With much of the world caught up in responding to COVID-19, experts and lawmakers are again underscoring the need to prepare for the next pandemic, as distant a concern as it may seem.
Historically, the biopharma industry and public health groups have gone through “boom and bust” funding cycles in response to pandemics, “where we throw resources and money at a problem when the horse is out of the barn,” Sanofi chief scientific officer Gary Nabel said on a BIO Digital panel this week.
To better prepare for future threats, he called for a “global biosecurity network” to anticipate threats and better prepare. The effort could include surveillance, “banks of antibodies” to quickly deploy in response to outbreaks, and “ready-to-go” diagnostic tests.
“Let’s use modern technologies and let’s never be put in this position ever again,” he said.
COVID-19 is the worst pandemic in generations, leaving hundreds of thousands of dead and millions more infected worldwide. But the world has faced six global outbreaks in the last 20 years, including Ebola, Zika and MERS.
None of those grew to the level of deadliness across the world as COVID-19, but that doesn’t mean future outbreaks can’t.
“I guarantee you if we are lucky enough to get through this relatively unscathed,” there will be other pandemics, Nabel said during the panel. “And there can be worse pandemics.”
Scientific and health communities have been working for years to better prepare for outbreaks and pandemics, including with the 2017 formation of the Coalition for Epidemic Preparedness Innovations. The group has committed hundreds of millions of dollars to fund research in emerging diseases, and it got involved early in COVID-19 vaccine work.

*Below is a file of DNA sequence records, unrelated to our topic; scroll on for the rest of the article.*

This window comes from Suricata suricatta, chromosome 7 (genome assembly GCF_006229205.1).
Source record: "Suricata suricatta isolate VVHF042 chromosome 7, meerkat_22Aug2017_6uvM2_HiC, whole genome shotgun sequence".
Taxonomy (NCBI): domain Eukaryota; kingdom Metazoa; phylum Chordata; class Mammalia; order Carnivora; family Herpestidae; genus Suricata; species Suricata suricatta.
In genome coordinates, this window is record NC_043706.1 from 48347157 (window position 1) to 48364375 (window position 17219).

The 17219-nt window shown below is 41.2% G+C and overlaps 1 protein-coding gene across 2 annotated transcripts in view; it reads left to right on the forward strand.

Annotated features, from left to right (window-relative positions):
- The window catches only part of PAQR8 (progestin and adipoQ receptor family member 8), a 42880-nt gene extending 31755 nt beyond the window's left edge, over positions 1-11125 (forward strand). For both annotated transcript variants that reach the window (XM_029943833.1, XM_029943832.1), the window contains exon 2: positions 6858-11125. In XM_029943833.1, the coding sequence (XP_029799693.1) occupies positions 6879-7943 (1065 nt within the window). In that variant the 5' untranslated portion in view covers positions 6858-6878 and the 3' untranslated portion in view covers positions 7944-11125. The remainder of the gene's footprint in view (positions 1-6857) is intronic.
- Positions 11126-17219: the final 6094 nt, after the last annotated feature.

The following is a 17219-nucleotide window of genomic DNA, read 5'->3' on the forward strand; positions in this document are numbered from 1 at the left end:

Nabel isn’t alone in outlining the need for better pandemic preparation. In fact, just this week, Senate health committee Chairman Lamar Alexander called on Congress to “act on needed changes this year in order to better prepare for the next pandemic.” Takeda’s CEO Christophe Weber has urged a global shift to be “more proactive than reactive” in pandemic responses. Over the years, other biopharma execs have spoken up on the issue as well.
In a new white paper, Alexander’s office outlined five areas of focus for U.S. pandemic preparations—better R&D for tests, treatments and vaccines, plus surveillance, stockpiling, stronger public health infrastructure and better cooperation within the federal government during a crisis.
Another challenge is manufacturing. The vaccine industry operates “more or less” at capacity, Merck’s vaccine president John Markels said on a BIO panel this week. That poses significant challenges when companies need to scale up for global immunization efforts for billions of people. On that panel, Moderna CEO Stéphane Bancel said health communities should build new factories to help deal with that capacity shortfall.